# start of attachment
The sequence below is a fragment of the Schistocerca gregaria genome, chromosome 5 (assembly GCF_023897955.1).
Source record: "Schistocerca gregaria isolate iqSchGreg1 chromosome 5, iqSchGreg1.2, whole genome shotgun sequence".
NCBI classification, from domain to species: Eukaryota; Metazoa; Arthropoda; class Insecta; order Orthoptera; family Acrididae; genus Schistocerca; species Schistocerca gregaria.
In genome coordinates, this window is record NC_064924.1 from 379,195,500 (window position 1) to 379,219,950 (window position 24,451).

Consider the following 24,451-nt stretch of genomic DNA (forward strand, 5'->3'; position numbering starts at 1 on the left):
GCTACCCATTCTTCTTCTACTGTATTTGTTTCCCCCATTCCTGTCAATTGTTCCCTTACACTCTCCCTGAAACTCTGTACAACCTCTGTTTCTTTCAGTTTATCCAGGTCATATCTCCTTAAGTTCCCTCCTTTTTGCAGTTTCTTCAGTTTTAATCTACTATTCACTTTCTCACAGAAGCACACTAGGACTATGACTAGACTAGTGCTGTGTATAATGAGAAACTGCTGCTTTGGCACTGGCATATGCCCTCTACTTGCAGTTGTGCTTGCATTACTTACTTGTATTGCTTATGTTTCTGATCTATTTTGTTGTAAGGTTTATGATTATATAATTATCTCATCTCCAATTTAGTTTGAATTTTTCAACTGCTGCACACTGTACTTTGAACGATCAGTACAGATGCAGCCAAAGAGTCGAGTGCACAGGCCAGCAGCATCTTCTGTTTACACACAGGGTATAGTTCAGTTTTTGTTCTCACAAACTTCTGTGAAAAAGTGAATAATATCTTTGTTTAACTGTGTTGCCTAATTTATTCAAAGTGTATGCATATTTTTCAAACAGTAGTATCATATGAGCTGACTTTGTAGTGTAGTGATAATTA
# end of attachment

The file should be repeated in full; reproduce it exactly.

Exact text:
The sequence below is a fragment of the Schistocerca gregaria genome, chromosome 5 (assembly GCF_023897955.1).
Source record: "Schistocerca gregaria isolate iqSchGreg1 chromosome 5, iqSchGreg1.2, whole genome shotgun sequence".
NCBI classification, from domain to species: Eukaryota; Metazoa; Arthropoda; class Insecta; order Orthoptera; family Acrididae; genus Schistocerca; species Schistocerca gregaria.
In genome coordinates, this window is record NC_064924.1 from 379,195,500 (window position 1) to 379,219,950 (window position 24,451).

Consider the following 24,451-nt stretch of genomic DNA (forward strand, 5'->3'; position numbering starts at 1 on the left):
GCTACCCATTCTTCTTCTACTGTATTTGTTTCCCCCATTCCTGTCAATTGTTCCCTTACACTCTCCCTGAAACTCTGTACAACCTCTGTTTCTTTCAGTTTATCCAGGTCATATCTCCTTAAGTTCCCTCCTTTTTGCAGTTTCTTCAGTTTTAATCTACTATTCACTTTCTCACAGAAGCACACTAGGACTATGACTAGACTAGTGCTGTGTATAATGAGAAACTGCTGCTTTGGCACTGGCATATGCCCTCTACTTGCAGTTGTGCTTGCATTACTTACTTGTATTGCTTATGTTTCTGATCTATTTTGTTGTAAGGTTTATGATTATATAATTATCTCATCTCCAATTTAGTTTGAATTTTTCAACTGCTGCACACTGTACTTTGAACGATCAGTACAGATGCAGCCAAAGAGTCGAGTGCACAGGCCAGCAGCATCTTCTGTTTACACACAGGGTATAGTTCAGTTTTTGTTCTCACAAACTTCTGTGAAAAAGTGAATAATATCTTTGTTTAACTGTGTTGCCTAATTTATTCAAAGTGTATGCATATTTTTCAAACAGTAGTATCATATGAGCTGACTTTGTAGTGTAGTGATAATTA